Congress created the “Kiddie Tax” to prevent parents from placing investments in their child’s name to take advantage of the child’s lower tax rate. Kiddie Tax rules apply most often to children through the age of 17, although children aged 18 through 23 who are full-time students may also be affected. Under the Kiddie Tax, a child’s investment income in excess of an annual inflation adjusted floor amount ($2,000 for 2014) is taxed at the parent’s tax rate rather than the child’s. These rules do not apply to married children who file a joint return with their spouse.
Depending upon your circumstances, this can be either a tax return preparation nuisance or a penalty tax – or, maybe, both. Parents have the option of including their children’s investment income on their own return and thus avoiding the hassle and cost of filing a separate tax return for the children. For higher-income taxpayers who are subject to the net investment income tax, electing to include a child’s income on their own return may subject the child’s investment income to this new, punitive 3.8% surtax on net investment income tax.
Many insightful parents seek tax-advantaged ways to put money aside for their children’s education, first home, etc. They should not be deterred by the Kiddie Tax, as there are legal ways to avoid it. This is generally accomplished by making investments that produce tax-free income or that defer income until the year the child reaches age 18 (age 24 if a full-time student). If, at that time, the child has little or no other income, the deferred income could be realized with little to no income tax.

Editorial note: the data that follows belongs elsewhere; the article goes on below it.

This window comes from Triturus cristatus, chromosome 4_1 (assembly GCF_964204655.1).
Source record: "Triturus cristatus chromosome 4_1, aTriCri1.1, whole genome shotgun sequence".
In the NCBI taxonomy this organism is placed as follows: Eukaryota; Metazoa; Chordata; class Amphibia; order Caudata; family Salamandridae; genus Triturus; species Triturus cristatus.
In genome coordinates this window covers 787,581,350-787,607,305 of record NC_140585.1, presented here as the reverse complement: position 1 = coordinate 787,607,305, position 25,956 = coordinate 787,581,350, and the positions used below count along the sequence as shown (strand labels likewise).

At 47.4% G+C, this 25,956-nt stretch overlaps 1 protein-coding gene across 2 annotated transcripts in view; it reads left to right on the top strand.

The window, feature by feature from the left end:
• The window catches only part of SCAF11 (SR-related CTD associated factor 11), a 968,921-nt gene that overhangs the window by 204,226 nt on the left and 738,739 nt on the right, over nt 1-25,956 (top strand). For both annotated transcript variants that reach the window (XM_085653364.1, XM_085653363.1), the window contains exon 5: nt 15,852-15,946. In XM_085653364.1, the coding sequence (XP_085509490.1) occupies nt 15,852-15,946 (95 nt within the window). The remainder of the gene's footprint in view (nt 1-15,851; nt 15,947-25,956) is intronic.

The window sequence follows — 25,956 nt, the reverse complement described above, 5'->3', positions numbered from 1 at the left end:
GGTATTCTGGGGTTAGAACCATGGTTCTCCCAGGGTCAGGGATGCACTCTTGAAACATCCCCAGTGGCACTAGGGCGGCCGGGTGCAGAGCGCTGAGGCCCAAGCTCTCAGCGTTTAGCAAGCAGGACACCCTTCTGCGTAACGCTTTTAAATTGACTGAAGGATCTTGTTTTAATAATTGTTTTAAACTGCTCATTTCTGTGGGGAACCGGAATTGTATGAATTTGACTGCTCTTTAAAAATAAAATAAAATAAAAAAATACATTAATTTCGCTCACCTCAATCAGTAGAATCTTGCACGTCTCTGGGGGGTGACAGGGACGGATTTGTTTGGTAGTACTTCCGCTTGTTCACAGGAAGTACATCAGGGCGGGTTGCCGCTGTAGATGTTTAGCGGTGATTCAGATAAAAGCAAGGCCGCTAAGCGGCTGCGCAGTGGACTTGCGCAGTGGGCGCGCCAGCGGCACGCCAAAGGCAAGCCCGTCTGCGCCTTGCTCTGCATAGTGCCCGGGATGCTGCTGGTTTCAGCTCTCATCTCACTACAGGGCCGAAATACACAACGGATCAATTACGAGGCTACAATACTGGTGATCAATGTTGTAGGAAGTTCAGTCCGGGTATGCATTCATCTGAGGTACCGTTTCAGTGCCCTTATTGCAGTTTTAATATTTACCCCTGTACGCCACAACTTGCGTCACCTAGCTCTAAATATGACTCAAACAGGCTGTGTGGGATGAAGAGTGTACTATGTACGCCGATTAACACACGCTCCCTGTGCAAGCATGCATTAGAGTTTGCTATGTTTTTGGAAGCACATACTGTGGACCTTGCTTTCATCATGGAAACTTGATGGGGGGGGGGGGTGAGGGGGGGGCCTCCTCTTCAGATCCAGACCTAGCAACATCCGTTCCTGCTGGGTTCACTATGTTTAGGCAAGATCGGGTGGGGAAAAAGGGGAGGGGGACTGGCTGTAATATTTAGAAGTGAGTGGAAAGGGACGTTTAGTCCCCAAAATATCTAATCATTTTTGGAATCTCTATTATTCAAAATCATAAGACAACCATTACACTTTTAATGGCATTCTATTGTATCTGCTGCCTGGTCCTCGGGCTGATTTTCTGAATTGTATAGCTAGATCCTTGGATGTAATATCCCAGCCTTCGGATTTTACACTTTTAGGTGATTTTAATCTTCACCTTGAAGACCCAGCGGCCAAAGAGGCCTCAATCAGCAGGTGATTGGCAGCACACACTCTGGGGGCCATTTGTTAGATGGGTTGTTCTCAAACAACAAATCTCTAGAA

The following are examples of investments that either defer income or generate tax-free income. However, you must also consider that some of these might have a lower rate of return than a taxable investment
- U.S. savings bonds – Interest can be deferred until the bonds are cashed
- Municipal bonds – Generally produce tax-free interest income for federal taxes. Most states with a state income tax also permit tax-free treatment of interest from bonds of that state or local governments within that state.
- Growth stocks – Stocks that focus more on capital appreciation than current income. The child could wait to sell them until after attaining age 18 (or age 24 if a full-time student) at a time when he or she has little or no other income. Another technique is for the parents to gift appreciated stock to their children, thereby shifting gain to the children when the stock is sold. Thus, each parent could gift appreciated property, such as stock, value not to exceed the annual gift tax exclusion amount ($14,000 for 2014) to each child without current tax consequences. Later, when the child sells the appreciated property, the child would pay the tax on the parent’s appreciation.
- Mutual funds – Mutual funds that focus on growth stocks or municipal bonds. Although they might throw off some taxable income, their primary goal is capital appreciation or tax-free income.
- Unimproved real estate – This provides appreciation without current income.
If the family has a business, the business could employ the child. The child’s earned income is not subject to the Kiddie Tax rules and will generate a deduction for the family business (assuming the wages are reasonable for work actually performed). The child’s earned income can offset the standard deduction for a dependent and the excess income will be taxed at the child’s rate (not the parent’s). In addition, the child would also qualify for an IRA, which provides additional income shelter.
Do you have questions about the Kiddie Tax?
If you have questions related to the “Kiddie Tax,” please give this office a call.
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